• We’ve been staying at the Best Western Chocolate Lake, a hotel I’d never heard of until it showed up as an option for using my Airmiles. To picture where it is, imagine that you’re coming into the city from the airport, and you turn too early at the Armdale Rotary, heading up the hill to the right rather than around the bend to Quinpool Road: the hotel is about 3 minutes up that road. The hotel goes to great pains to advertise its dog-friendliness (to the extent that Cocoa, the house dog, lives in the lobby); this turned out to be a mixed blessing for us: Ethan was, indeed, welcome. But so were a lot of other dogs, which meant for more-than-usual stress during morning and evening pees in the back yard, and an incident with a yappy dog in a neighbouring room barking incessantly when it smelled Ethan. All things considered, I think we do better when Ethan’s the only dog in a hotel. Our wing of the hotel, the low-rise one along the side, is rather tired-looking: the rooms are clean and bright, but nothing to write home about. Otherwise, though: the location can’t be beat, it’s minutes to anywhere in town; there’s plenty of free parking (always a $20/night ding at the downtown hotels); the wifi is included and is reliable and fast; and there’s a serviceable breakfast buffet included. And, even with the competing dogs, having a patch of grass along the lakeside was nice.
  • The Dutch Licorice tea at Humani-T on South Park Street (just around the corner from Spring Garden Road in the same building as Plovers) was just what we needed after a day of around-and-about. So much so that we stopped by twice this week. We also had supper at their second location, near the Hydrostone; while the downtown location is airy and welcoming, we found the North End one cramped and tatty. But that licorice tea (only available downtown), man that was great.

We’re off back again home tomorrow; it’s been an enjoyable four days here in the big city.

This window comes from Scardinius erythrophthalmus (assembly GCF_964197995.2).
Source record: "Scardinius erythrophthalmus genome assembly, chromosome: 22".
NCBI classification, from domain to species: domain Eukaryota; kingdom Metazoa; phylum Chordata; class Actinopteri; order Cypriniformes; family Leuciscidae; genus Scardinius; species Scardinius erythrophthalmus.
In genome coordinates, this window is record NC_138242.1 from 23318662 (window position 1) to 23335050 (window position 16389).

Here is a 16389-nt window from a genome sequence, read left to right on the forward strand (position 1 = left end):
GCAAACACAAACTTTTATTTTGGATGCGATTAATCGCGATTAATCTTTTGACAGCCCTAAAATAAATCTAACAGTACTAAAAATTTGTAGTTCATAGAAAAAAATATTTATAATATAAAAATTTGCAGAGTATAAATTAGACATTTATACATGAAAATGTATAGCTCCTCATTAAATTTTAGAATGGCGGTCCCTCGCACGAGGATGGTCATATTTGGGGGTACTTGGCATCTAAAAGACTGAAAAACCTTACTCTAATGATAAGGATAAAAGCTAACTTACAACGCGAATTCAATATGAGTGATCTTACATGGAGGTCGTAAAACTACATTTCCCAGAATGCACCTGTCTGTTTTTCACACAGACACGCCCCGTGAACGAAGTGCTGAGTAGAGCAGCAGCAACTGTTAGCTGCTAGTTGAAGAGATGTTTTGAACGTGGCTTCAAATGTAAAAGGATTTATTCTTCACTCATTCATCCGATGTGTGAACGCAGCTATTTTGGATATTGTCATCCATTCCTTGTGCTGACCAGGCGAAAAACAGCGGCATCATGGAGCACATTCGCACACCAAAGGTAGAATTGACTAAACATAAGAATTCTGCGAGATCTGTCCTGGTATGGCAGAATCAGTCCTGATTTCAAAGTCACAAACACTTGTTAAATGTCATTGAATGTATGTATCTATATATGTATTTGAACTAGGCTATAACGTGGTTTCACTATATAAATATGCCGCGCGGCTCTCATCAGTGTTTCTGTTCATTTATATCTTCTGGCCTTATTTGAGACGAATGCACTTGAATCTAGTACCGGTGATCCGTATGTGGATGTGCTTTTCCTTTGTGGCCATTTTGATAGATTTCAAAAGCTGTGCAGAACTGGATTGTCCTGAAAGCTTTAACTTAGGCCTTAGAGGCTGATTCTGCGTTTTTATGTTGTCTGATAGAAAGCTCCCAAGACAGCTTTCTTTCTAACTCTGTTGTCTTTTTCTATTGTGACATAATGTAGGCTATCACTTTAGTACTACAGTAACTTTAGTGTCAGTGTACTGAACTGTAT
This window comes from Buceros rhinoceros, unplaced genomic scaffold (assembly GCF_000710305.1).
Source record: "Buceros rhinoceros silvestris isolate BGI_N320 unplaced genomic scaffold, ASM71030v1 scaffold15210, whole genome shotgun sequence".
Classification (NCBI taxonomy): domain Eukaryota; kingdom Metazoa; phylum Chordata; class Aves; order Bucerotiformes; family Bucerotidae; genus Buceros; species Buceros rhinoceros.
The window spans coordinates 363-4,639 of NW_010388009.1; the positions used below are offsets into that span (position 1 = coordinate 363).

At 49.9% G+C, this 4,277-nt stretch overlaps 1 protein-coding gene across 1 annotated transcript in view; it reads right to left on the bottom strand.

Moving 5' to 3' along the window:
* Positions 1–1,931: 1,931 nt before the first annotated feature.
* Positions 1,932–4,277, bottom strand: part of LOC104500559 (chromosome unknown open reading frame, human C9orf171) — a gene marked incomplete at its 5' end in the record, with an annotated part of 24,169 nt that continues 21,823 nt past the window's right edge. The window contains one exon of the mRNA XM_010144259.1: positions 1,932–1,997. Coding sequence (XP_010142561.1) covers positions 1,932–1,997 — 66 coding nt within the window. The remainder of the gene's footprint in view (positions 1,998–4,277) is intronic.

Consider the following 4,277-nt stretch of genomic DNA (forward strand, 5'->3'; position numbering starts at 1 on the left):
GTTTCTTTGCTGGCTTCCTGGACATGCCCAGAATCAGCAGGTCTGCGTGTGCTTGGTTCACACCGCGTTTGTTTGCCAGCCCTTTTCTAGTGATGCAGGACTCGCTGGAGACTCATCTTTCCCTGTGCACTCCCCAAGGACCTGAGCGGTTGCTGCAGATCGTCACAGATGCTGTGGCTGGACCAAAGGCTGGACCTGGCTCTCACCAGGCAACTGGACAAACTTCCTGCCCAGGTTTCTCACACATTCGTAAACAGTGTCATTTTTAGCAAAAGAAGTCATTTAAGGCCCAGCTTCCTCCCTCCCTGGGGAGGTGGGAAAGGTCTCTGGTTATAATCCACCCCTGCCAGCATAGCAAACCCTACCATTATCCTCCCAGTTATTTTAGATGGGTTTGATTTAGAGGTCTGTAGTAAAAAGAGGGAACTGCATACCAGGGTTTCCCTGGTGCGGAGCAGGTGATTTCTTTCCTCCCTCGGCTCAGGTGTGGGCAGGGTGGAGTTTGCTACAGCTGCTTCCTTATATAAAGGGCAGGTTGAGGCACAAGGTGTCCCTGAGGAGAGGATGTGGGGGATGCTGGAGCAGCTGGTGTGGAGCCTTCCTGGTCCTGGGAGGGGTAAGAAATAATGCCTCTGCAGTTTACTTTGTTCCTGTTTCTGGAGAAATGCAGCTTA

(You can also read Oliver’s own summaries of our days here: Sunday, Monday, Tuesday, Wednesday)

Oliver at Work

Tonight we’re learning about maps…

We’ve been Mountain Equipment Coop members for years and years; we’re by no means in the target demographic of rock climbing kayakers, but I’m a big believer in cooperatives, and on the occasion that a new winter hat or bicycle lamp is needed and we’re in Halifax, it’s nice to be able to shop there.

Tonight we raised the bar and participated in a “Backcountry 101” workshop at the store, a basic introduction to topographic maps and their use in nearby places like Kejimkujik. We were a small determined group of 5, led by an intrepid MEC staffer who schooled us in the ways of scale, datum, contour lines and orienteering. It was a quick 60 minute introduction, but we emerged smarter, and bought our own map of Kejimkujik on the way out so as to be able to exercise our new skills.

The Genius Bar

I was all wrong about the Genius Bar.

I was never quite sure what you would do there, but I imagined it had something to so with asking questions about shortcut keys or backup strategies or the right gardening software. Like a public library reference desk, but limited to question about Apple hardware and software.

I’n sure some of that is true, but today I learned that the Genius Bar can also diagnose – and possibly fix – your Mac.

Oliver’s mid-2012 MacBook Air developed a sound issue last week: no sound through the speakers, no sound through the headphone port, no sound input or output devices showing up in the settings.

Oliver was able to patiently hold on, silently, until our trip to Halifax today when we had an appointment at the Genius Bar at the Apple Store in Halifax (easy to make online).

We showed up at our appointed time, were ushered to the bar — it really is a bar — and our “genius” introduced himself. He was a Joey Jeremiah look alike and he knew why we were there from the form I filled out when I made the appointment, so he was primed and ready.

He had Oliver login to his Mac and shut it down, then plugged in a USB Ethernet adapter and booted up to a diagnostic tool that accurately deduced that it was a hardware issue. He excused himself for a moment, went into “the back,” and emerged 10 minutes later with a working computer: turns out that the cable that connects the sound system to the computer had become loose. He cautioned Oliver to try to avoid giving the upper-left corner of the computer — the section around the power socket — a knock to mitigate against this happened again.

We were in and out in 20 minutes. No charge.

The entire experience was handled quickly, professionally and with good humour.

So that’s what they do at the Genius Bar.

Oliver’s MacBook Fixed!

All it took was 15 minutes at the Genius Bar to get the sound working on Oliver’s MacBook Air (it was simply a loose connection inside). No charge.